The historic Hurt Home, which the District sold to developers Argos Group for $775,000, will become The Montrose condominiums in a year's time if all goes according to plan.
Mayor Vincent Gray, Deputy Mayor for Planning and Economic Development Victor Hoskins, developer Gilbert Cardenas, Ward 2 Councilman Jack Evans and Advisory Neighborhood Commissioner Charlie Eason shoveled the ceremonial groundbreaking dirt for the 15-unit project Monday.
Of the 15 for-sale units, three will be reserved as affordable housing for blind people with an income up to 80 percent below the area median income (AMI). The developer will work with the DC Council for the Blind to help identify potential occupants for those affordable units.
The Montrose will offer a mixture of one-, two- and three-bedroom units.
Initially a condo of 41 units and then 35 units was proposed for the site. The 15-unit plan was the result of several years of conversations between the community and the developer.
"I have to be completely honest," said Cardenas to the small group of neighbors and local officials at the ground breaking. "The first time that I walked into the meeting with this community, there was at least 100 people out of which maybe half of them were lawyers. It was very intimindating. I have to say I had a little bit of fear, pure fear, when I walked into the meeting," he said.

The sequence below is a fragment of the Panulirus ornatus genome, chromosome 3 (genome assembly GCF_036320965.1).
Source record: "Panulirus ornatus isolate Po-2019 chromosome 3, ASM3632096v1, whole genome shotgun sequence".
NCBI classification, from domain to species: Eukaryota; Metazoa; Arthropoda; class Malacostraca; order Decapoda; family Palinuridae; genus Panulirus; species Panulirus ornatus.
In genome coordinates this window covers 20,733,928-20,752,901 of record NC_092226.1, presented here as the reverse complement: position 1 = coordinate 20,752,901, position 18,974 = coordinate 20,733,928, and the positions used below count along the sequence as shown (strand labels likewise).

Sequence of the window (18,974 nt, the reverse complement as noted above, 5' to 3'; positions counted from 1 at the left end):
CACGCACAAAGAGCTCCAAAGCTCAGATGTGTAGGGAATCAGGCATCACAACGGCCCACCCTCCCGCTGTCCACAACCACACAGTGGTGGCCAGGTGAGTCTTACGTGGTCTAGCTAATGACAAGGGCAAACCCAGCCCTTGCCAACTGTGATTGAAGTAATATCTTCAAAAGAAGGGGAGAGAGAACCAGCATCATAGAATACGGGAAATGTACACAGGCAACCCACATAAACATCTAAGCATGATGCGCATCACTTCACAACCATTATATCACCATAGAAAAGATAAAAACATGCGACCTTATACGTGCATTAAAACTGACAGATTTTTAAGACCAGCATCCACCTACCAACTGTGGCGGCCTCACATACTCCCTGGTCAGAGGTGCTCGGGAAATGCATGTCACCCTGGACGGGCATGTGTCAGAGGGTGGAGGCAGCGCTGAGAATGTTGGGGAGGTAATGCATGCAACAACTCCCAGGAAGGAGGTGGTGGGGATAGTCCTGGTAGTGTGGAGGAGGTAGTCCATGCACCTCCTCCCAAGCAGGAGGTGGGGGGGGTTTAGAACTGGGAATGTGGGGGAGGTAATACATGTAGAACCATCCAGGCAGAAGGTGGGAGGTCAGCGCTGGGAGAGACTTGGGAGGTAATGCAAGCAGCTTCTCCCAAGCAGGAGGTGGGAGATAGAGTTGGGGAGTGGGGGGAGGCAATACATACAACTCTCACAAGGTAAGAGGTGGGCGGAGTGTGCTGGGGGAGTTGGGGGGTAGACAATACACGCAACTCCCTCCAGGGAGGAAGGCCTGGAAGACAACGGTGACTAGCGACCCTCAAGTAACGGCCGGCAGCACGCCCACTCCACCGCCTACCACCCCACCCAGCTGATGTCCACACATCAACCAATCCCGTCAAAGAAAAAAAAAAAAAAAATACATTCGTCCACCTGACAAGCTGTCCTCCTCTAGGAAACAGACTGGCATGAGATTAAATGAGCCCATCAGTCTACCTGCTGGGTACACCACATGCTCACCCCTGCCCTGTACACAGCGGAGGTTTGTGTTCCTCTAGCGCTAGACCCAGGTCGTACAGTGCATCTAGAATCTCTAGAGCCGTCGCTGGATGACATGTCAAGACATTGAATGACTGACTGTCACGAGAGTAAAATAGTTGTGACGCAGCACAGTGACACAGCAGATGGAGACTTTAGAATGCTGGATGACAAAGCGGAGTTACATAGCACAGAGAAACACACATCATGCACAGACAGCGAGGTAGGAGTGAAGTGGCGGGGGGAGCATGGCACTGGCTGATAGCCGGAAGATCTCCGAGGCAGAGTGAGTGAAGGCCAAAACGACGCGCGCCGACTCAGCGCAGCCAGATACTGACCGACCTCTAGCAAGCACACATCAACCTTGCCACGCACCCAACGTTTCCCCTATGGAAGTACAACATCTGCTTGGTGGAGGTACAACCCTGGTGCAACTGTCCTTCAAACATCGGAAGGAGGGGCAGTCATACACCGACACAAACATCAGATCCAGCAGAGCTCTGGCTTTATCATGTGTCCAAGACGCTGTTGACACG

"I think by working together we came to a very good project," he concluded.
There will be two corresponding parking spaces for each of the 15 units and the current curb cut will be widened to accomodate the increased alley traffic.
Mayor Vincent Gray praised the developer for his "sensitivity" to the parking woes of Georgetown.
"This obviously is a difficult neighborhood in terms of being able to find a place to park," said the mayor. "In creating housing we don't want to create more congestion in the neighborhood."
Ward 2 Councilman Jack Evans credited Argos for "incorporating" the views and perspectives of neighbors into the project.
"A lot of devleopers don't act that way, but the way you acted was a model for how projects should get done," said Evans.
Eason likewise thanked the developer for being sensitive to the concerns of residents. "I wish every project went that smoothly," he said.
Construction is scheduled to last 12 months.
Eason said the "very detailed construction management plan" would guard against concerns over parking and traffic from construction vehicles.
"It's going to be as minimal an impact during the construction as is possible," said Eason.
Cardenas noted that the project should finish in 2013, 100 years after the original stucture was built.
Editor's Note: This article originally reported that the District sold the property for $7.75 million, based on information on an Office of Tax and Revenue website. The Deputy Mayor's Office, however, confirmed that the property actually sold for $775,000. Many thanks to the Patch reader who questioned our original report.